Cynthia Erivo’s name is no stranger to theater buffs, her performance in The Color Purple won her a Tony Award. To West End fans, they would have seen her in Sister Act. The singer, actress, performer already has a Grammy Award and Daytime Emmy Award which puts her just an Oscar win away from earning EGOT status.
Film fans are getting a double dose of her. First in Bad Times at El Royale and in Widows, the electric new film from Steve McQueen. Erivo and I catch up during the Widows press tour, swapping secondary school names – something that’s necessary when you’re both from South London. Erivo says she went to meet McQueen for what she thought was an audition, little did she know that three weeks later, he would offer her the role of Belle. Widows was her feature film debut, Belle. We talked about how she crafted the character right down to imagining the scent Belle would wear. Read our chat below:
You had an interesting meeting and chat with Steve McQueen
I don’t know if he’d even seen the play, but our casting director saw the show and told him about me and then he decided he wanted to have a sit-down and chat about Belle. We talked about our life, where we’ve been in London, and her life and what she was about. We talked about how she pulls no punches. She’s not afraid of anything and she’s already been through it herself. She’s well accustomed to being by herself and doing things for herself. He for some reason said, “I feel like you understand it, you get it, and you’re perfect for that.” I thought he was going to call me in to read. That meeting was it.
A month later, I got the call from my team saying I’d gotten the role. I don’t know that he’d seen anyone else for it. I think he said that was it.
You are ultra fit, into health and your character is boxing and running. Did you craft that into the role or was that in the script?
It was in the script, but I think the more he knew what I was like. There were pieces like the running and the boxing that were not there, but he added that in. It was off the cuff. We were filming something else and Steve asked if I had done boxing before. He said he had this image of Grace Jones in a bandeau bra, it was an album cover and he said, “I have this image of you boxing with a bandeau bra on. I feel it’s a powerful image.” I told him I could box and that’s what happened and it was in the scene. I think he knew the role lent itself to my physicality and he went as far as he could with it. I really enjoyed doing that and I went for it.
What was it like on set with Elizabeth, yourself, Michelle, and Viola in this film about empowerment?
It was amazing. To have four women at the front of the story is unusual and to have them at the front of the story that isn’t about men is another thing, and to have no apologies to them not being perfect or not being likable or not being their stereotypical ideal of a woman that you tend to see in film. It was amazing. I think we relished every moment of it.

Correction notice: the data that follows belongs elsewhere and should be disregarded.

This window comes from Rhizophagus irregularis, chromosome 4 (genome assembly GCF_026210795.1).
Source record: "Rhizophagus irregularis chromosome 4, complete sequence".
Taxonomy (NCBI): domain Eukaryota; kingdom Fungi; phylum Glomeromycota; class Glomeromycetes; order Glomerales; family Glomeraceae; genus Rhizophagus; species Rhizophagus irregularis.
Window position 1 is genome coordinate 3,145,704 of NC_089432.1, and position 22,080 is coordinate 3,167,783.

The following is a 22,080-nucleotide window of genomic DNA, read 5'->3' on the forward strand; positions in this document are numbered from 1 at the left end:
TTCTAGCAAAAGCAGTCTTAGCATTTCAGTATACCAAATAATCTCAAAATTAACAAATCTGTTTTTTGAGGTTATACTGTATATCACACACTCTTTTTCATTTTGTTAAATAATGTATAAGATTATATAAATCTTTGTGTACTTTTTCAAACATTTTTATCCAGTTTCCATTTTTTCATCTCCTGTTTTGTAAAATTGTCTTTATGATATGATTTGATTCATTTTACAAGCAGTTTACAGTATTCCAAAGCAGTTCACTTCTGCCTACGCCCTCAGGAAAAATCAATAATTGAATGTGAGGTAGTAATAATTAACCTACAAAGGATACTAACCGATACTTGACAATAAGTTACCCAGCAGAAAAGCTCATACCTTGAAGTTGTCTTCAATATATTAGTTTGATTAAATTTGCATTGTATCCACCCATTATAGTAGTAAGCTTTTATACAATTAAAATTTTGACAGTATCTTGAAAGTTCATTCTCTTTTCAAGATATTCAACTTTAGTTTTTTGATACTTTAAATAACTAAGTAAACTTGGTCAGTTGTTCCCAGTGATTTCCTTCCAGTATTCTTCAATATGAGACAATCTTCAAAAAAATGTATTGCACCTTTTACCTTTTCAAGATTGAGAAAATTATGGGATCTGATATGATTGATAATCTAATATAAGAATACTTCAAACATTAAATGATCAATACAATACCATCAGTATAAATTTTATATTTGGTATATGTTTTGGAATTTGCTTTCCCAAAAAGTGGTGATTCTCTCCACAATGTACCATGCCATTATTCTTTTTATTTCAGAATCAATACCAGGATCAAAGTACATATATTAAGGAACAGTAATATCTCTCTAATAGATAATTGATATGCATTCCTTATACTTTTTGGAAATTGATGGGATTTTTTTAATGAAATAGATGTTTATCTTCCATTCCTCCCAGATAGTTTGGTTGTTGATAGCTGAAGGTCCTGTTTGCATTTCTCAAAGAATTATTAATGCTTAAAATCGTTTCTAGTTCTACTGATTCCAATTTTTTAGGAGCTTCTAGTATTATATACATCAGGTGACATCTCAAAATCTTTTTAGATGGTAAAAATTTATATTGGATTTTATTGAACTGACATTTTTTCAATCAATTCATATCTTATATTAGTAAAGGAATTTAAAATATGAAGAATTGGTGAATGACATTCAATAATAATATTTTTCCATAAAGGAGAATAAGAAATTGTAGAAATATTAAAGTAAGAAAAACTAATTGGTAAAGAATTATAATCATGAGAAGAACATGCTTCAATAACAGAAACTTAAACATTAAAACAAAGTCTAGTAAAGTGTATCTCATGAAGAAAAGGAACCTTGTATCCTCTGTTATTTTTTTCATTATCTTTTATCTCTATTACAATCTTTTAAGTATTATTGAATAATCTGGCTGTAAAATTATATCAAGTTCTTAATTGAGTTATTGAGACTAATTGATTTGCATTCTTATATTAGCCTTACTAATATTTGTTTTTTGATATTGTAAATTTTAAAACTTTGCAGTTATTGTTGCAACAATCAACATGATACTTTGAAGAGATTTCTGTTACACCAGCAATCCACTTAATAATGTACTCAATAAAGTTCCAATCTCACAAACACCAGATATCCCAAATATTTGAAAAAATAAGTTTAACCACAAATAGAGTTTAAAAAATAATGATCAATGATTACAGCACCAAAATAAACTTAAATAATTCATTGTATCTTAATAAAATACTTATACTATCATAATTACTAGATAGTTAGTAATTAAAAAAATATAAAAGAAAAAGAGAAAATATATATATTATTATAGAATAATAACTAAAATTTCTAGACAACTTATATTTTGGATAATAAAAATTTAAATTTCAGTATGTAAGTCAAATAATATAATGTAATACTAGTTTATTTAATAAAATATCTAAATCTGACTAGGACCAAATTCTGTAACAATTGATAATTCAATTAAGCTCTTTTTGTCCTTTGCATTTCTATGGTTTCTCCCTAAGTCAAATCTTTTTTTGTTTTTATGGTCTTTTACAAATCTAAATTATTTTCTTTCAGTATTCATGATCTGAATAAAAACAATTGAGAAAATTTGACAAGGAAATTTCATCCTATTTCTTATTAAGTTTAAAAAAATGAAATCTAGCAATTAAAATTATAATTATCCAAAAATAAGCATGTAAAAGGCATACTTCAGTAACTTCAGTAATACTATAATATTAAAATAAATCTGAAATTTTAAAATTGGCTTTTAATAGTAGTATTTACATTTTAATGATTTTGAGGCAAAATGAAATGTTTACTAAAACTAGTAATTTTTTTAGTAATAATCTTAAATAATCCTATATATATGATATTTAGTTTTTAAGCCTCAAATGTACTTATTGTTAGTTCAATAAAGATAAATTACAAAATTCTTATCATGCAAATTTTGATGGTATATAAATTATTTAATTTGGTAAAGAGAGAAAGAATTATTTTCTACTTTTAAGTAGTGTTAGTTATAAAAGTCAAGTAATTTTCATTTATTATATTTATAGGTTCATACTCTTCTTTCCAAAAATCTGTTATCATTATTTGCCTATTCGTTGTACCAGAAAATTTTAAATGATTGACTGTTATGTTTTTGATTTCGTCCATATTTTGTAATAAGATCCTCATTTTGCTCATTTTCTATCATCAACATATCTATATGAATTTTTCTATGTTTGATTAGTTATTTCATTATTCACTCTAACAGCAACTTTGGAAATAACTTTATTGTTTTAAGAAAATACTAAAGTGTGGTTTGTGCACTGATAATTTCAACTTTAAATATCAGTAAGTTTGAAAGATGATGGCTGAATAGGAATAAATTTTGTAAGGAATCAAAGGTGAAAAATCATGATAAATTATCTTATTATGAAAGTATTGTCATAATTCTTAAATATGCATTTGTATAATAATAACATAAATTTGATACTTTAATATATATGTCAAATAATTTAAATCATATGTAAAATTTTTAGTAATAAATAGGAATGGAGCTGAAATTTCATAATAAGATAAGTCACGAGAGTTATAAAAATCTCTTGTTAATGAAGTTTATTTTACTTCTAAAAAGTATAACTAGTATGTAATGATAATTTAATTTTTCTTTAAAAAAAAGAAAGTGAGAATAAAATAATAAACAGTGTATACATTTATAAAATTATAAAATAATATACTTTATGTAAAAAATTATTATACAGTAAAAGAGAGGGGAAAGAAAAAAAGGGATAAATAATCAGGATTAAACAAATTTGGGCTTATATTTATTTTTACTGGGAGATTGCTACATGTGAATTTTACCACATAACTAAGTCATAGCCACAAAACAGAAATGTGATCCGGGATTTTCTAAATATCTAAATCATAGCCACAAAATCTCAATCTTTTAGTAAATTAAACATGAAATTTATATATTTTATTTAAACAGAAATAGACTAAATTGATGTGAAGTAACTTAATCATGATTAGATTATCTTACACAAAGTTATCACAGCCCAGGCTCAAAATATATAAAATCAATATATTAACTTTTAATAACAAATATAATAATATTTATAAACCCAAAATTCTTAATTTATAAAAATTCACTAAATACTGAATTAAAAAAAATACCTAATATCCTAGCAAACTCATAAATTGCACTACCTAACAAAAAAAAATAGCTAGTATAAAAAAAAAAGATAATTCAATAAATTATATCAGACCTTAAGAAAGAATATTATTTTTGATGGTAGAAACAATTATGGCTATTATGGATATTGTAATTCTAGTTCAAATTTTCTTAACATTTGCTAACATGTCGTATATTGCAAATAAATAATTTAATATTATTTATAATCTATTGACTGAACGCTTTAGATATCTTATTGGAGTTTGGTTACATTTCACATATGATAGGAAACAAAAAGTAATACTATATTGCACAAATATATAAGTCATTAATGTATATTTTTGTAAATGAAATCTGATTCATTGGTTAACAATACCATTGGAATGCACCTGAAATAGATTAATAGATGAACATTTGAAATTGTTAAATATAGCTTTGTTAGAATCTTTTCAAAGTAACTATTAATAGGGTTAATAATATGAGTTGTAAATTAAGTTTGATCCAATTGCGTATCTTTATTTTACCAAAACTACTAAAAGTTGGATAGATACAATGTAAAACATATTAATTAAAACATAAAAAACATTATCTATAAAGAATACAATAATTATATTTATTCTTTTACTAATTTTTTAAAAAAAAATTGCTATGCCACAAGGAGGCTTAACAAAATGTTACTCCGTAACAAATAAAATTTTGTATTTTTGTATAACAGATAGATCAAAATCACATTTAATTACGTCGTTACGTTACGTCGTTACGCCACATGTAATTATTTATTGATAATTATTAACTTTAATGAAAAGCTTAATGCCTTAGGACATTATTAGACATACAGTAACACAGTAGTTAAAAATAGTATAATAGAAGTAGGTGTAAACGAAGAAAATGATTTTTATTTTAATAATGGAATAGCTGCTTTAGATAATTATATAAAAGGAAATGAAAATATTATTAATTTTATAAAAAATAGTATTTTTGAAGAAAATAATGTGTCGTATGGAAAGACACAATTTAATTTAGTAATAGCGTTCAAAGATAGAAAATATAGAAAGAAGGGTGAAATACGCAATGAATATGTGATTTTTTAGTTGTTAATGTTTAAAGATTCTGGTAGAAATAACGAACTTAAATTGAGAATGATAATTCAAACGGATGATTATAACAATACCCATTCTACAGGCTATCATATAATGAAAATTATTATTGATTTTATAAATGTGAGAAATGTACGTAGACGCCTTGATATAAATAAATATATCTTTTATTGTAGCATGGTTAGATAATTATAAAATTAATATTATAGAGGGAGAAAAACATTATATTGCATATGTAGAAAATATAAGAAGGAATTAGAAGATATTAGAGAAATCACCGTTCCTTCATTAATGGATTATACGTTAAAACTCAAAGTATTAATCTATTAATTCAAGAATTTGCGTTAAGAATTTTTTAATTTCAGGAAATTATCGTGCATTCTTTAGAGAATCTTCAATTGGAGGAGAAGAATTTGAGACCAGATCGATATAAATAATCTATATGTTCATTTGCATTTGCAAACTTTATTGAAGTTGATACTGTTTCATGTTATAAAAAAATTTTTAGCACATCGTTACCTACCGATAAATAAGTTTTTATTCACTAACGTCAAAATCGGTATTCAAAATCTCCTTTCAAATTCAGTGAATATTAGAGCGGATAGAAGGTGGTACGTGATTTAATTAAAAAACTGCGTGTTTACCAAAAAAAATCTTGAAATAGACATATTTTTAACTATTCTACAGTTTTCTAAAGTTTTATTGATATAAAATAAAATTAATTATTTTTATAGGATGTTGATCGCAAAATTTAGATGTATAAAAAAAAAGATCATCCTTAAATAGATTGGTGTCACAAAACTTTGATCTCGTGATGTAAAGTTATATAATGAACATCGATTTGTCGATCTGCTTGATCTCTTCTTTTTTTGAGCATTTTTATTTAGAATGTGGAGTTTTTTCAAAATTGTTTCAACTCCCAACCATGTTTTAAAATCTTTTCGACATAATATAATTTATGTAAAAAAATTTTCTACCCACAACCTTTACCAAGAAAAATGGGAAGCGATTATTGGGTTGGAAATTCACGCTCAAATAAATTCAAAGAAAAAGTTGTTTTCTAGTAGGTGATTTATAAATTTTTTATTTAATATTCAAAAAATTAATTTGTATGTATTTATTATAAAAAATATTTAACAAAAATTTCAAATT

Steve has this wonderful way of knowing how much you can give and wanting the best from you because he wants the best for you. He also is in touch with both his masculine and feminine side and he sees that in us as well. There’s no, “You can’t do that so let’s make it easier.” There’s none of that with him. There’s just a real trust in the way we are and the things we can do. It was really refreshing and it was my first film, so it was possibly the best way to begin which was great.
I loved how you craft characters building them from the ground up. How did you craft Belle?
I read the script and thought, she had to be fit. I wanted people to see that and I wanted it to be obvious so when she walks on the screen it looks like she has been working out. That was what I wanted. I worked out like a crazy person and that was an extensive thing. I was working out every single day.
I always find a scent for each character because sensory memory is one thing that reminds people of who that person is. I can’t remember what I used for her. I think it was something sweet because it’s the opposite of who she is. I don’t think Belle is sweet and I think that’s probably why I chose something that was that way for the scent that she’d be wearing. I start from the way people remember you, and then, I work on the physicality. I work on the way she walked. I worked on her voice and the rhythm of the way she spoke. You build this person and they come to life. I like when you get to talk about what she wears because that’s also indicative of a person and their personality. When we were doing fittings it was great because it was really collaborative and we decided what her wardrobe might be. Her arms were on show almost all the time, her midriff was on show. I wanted her to have real pride in her body so there wasn’t ever any moment where she was hiding it.
You have your Broadway background and music background? How did Belle and Steve push you as an actress?
Music is something I’m super proficient in and it’s something I do. Steve had the confidence in me to know that I could tell the story without having to sing. To have him put me in a role where there was no singing was great. I think there was one scene where there was some singing but then he decided we didn’t need that at all. Trusting myself and knowing that I can tell a story without having to sing a song was how that pushed me.
She’s just a cool role really.
You’re a role model to young women. What would you tell young women to find their confidence?
I don’t know why, but it’s the thing we do a lot, but we apologize for being in the room. I think we have to learn that we don’t have to apologize for being there and that it’s OK to be your authentic self without apologizing for it. If you’re a rambunctious character, then you are that. You’re saying there’s something wrong with that part of you when there isn’t. My thing is never apologize because everything that you are is enough. We just have to get used to showing it.